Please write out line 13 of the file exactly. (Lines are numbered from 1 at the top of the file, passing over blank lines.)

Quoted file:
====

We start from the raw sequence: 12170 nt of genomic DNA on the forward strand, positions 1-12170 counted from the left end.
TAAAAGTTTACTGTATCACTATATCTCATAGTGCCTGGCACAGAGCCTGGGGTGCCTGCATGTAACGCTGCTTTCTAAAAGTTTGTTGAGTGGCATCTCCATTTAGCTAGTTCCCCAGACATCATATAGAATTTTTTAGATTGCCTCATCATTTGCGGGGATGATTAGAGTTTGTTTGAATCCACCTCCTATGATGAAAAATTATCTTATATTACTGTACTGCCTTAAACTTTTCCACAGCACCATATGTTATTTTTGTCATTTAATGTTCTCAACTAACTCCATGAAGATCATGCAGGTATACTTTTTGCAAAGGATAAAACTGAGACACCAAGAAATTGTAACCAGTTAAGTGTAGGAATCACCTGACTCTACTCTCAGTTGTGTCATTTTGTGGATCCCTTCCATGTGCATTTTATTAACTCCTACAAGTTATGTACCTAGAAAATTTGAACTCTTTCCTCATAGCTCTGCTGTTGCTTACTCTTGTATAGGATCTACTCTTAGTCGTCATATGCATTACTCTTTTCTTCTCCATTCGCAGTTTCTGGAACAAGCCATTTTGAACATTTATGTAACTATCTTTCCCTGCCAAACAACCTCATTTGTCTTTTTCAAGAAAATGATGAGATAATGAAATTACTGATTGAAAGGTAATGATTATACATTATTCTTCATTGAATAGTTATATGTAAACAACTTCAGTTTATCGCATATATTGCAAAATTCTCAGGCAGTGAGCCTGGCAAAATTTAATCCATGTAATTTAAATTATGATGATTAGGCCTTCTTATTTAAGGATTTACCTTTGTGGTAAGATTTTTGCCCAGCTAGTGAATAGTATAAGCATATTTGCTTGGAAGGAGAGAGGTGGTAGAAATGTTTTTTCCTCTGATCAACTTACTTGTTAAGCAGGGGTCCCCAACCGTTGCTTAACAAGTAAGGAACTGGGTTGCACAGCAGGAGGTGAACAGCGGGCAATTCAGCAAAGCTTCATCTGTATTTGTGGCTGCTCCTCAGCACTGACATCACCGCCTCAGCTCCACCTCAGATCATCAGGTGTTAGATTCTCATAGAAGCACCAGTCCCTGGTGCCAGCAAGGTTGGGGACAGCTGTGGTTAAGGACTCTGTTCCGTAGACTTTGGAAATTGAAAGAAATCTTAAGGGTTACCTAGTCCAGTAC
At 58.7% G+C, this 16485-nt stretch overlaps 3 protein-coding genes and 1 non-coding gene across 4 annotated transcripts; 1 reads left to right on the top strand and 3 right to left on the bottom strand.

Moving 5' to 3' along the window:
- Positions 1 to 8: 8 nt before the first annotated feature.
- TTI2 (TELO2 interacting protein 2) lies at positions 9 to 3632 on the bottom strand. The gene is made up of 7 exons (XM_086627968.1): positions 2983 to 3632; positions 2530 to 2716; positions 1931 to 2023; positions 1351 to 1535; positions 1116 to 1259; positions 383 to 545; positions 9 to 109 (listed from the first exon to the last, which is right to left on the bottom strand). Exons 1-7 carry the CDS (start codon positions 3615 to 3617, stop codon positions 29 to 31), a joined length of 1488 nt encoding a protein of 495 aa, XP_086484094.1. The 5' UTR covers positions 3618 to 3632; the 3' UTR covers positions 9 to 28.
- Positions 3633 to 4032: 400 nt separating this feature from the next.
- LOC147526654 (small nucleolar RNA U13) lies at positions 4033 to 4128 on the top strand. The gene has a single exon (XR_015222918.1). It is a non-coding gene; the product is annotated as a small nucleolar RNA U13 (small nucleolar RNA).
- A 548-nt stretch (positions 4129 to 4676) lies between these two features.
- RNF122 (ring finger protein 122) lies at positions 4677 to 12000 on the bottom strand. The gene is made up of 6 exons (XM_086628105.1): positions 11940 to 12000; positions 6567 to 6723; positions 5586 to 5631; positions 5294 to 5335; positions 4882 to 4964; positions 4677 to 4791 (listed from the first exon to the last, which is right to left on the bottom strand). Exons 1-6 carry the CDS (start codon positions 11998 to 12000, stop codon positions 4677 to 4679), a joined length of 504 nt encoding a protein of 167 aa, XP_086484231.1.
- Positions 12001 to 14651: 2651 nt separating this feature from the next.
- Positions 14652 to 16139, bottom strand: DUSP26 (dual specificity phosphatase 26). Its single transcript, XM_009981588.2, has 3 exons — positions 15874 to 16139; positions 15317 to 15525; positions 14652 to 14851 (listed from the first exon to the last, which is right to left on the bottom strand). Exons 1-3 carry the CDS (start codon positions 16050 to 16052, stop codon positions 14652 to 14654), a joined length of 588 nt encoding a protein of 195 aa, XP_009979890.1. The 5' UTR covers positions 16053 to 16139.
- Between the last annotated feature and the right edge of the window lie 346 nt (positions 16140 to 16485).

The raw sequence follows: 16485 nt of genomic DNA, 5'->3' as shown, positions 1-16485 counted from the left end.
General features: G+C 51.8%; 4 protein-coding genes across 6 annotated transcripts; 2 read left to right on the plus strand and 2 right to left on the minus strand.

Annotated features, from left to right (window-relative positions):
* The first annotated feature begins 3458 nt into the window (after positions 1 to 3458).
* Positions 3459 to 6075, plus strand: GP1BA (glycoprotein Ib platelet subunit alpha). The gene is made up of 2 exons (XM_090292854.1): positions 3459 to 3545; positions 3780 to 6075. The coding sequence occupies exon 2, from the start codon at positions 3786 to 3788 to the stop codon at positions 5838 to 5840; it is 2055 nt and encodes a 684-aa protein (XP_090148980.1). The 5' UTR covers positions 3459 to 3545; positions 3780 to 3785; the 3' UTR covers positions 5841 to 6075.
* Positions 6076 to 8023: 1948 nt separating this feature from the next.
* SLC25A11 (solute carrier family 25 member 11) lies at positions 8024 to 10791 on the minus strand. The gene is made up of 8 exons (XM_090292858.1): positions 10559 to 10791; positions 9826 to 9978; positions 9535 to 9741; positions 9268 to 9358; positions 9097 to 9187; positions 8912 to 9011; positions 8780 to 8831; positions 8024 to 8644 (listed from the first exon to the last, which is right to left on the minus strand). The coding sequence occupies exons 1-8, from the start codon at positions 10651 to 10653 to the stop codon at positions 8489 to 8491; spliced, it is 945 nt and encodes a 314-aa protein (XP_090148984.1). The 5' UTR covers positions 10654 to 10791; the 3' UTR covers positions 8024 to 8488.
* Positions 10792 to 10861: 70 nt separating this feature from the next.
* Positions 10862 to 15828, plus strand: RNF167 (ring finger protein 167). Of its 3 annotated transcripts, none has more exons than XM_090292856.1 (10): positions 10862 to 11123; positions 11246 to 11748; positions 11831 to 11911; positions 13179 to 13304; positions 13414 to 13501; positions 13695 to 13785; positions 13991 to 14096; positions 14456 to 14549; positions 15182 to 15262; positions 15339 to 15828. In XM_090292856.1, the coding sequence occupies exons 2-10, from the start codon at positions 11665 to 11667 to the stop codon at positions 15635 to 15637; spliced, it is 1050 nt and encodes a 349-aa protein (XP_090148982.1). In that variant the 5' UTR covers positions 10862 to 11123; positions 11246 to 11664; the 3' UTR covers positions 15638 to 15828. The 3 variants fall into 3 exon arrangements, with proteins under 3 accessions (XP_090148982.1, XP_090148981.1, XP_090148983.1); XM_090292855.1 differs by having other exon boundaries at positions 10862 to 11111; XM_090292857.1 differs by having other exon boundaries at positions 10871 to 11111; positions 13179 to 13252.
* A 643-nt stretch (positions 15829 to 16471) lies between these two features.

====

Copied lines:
- Between the last annotated feature and the right edge of the window lie 346 nt (positions 16140 to 16485).